Professor Porsche’s Wars
The Secret Life of Legendary Engineer Ferdinand Porsche Who Armed Two Belligerents Through Four Decades
by Karl Ludvigsen
“I am tempted to make the claim on his behalf that Ferdinand Porsche surpasses all other engineers in the depth and breadth of his contributions to military technology when taken over the entire scope of the years from 1914 to 1945. Challengers doubtless exist; the reader is encouraged to identify them.”
A bold statement but perfectly plausible—but that is not the reason for quoting it. Rather it has to do with the subtitle and to make the point that being a genius in one or even several areas does not make one a competent, well-rounded human being. During WWII Porsche had willingly accepted, more likely outright requested, large numbers of forced laborers to work in his factory but after the war would insist, either naively or in an attempt at spin doctoring, that Hitler did not know about anything as unsavory as concentration camps.
This shadow clings to Porsche even now. You have to look no further than the 2011 decision by the city of Atlanta, Georgia to first deny and then modify Porsche Cars’ request to rename the street leading to its new $100 million state-of-the-art North American headquarters from Henry Ford II Avenue to Ferdinand Porsche Avenue—on the grounds that the elder Porsche had ties to the Nazi regime. In Germany, which to this day struggles with the burden of its collective past, the same issue had tainted the centenary celebrations in 2009 of the birth of the company founder’s son Ferry.
A sticky wicket, then. While the foregoing is somewhat peripheral to Ludvigsen’s book his painting of Porsche as first and foremost, if not exclusively, a fundamentally apolitic, workaholic engineer offers useful context to those who know that the story does not end with Schindler’s List-type heroics. From early on in Porsche’s professional life the very excellence of his slide rule-jockeying brought him to the attention of the loci of power, beginning with Archduke Franz Ferdinand and later Hitler who considered him his favorite engineer and demanded of him a People’s Car.
The book’s focus is on equipment and technologies Porsche developed, either purpose-built for the military or adapted to military use. After some preliminaries the story begins with Porsche’s first car, the Lohner-Porsche of 1900, a gasoline/electric hybrid, electricity being Porsche’s first consuming interest.. Readers who only know modern-day Porsches and see today’s 918 as cutting edge will appreciate that car even more when they realize how long it took to for hybrids to come to fruition. Ludvigsen describes the novel systems in that car with great clarity so that even the non-technologist grasps the remarkable thinking behind it even if the car did not make much of a dent in the universe.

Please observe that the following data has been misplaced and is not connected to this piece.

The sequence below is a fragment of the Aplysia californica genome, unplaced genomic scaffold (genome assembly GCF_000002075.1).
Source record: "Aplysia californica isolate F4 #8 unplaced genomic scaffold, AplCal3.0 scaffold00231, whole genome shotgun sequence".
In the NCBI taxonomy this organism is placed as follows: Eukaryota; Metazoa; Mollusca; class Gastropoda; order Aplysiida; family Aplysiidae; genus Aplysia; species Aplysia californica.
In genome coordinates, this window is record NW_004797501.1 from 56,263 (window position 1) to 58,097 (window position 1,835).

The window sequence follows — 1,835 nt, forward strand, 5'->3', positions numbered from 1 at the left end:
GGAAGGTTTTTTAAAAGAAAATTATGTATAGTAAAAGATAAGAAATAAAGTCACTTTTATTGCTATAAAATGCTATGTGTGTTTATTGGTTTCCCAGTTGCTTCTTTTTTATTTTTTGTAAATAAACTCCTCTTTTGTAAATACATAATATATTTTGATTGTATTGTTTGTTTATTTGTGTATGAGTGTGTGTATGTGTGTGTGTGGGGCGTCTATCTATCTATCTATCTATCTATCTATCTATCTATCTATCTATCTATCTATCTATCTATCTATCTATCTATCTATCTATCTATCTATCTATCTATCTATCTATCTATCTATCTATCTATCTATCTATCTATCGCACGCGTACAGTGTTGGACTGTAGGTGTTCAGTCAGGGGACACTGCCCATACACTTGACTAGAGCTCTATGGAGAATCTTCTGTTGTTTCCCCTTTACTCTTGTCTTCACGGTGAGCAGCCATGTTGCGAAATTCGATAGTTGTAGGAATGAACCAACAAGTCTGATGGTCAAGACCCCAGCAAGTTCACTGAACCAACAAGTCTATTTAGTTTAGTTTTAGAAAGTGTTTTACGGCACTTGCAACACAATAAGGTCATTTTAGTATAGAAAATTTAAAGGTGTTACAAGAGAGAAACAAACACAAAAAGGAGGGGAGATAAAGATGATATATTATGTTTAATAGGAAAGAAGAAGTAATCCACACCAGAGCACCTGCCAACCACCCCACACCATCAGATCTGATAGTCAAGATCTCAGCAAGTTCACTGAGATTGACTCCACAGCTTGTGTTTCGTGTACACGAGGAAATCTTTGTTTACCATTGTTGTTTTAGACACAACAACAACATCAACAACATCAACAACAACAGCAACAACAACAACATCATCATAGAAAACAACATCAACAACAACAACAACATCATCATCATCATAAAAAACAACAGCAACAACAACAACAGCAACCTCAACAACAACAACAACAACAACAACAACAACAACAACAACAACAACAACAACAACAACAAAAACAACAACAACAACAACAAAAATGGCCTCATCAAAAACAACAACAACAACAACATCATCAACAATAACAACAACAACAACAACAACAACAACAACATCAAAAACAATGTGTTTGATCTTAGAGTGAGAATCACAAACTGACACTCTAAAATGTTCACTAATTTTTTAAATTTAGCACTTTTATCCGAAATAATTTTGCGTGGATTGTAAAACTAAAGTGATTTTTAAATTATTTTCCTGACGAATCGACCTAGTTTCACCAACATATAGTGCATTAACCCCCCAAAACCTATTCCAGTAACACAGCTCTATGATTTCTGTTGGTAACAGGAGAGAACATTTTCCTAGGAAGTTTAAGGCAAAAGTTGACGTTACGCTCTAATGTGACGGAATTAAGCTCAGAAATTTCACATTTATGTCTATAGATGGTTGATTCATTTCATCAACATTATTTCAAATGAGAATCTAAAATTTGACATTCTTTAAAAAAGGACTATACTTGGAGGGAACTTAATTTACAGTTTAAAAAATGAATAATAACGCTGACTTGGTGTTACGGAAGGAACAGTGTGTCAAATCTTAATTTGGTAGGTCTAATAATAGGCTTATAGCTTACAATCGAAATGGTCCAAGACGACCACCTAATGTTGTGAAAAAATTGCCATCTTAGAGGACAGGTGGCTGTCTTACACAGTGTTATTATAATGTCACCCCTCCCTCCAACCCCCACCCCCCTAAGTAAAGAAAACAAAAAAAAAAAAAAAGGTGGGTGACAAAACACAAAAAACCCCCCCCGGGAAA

In short order all sorts of names you’ll recognize—Jellinek, Daimler, Maybach to name a few—and all sorts of machinery with a Porsche connection make an appearance: trucks, cargo and artillery tugs, armored cars, airships, aero engines, multi-trailer “land trains,” mortar movers, amphibious vehicles, tanks, ship engines. At all times you will be reminded of Ludvigsen’s opening quote and come to see that Porsche’s output is of uncommon breadth and depth. Towards the end of the book the 356 enters the picture and “regularly scheduled programming” resumes but you’ll probably never see the little sports car with quite the same innocent eyes again. The book concludes with the end of production of the Leopard battle tank in 1981 and the repurposing of those facilities for Porsche’s racing department. As Ludvigsen writes, “as an example of swords into ploughshares it could hardly be bettered.”
It is in no small measure thanks to Ludvigsen’s previous efforts on his epic Porsche biographies that he both found material relevant to this new book and also forged a relationship with someone in a position to significantly advance the story, Porsche’s oldest grandson Ernst Piëch. The book is well illustrated, including some patent and other technical drawings. Uncommon for this publisher, the book has a larger format of 8.5 x 10.75″. Marginal notes are where they belong, in the margin. The Bibliography is quite wide-ranging and certainly shows that this new book enlarges the picture.
For anyone interested in Austro Daimler and Auto Union history this book is useful; the Prince Heinrich car is referenced several times but road cars and even civilian commercial vehicles are outside the scope of this book.
It should be remembered that a few years ago Ludvigsen announced that he would pursue other interests than the automotive books that have so enriched the literature, and he sold the automotive portion of the Ludvigsen Archive to the Revs Institute. The present book is thus the first of a new phase for him.
Copyright 2015, Sabu Advani (speedreaders.info).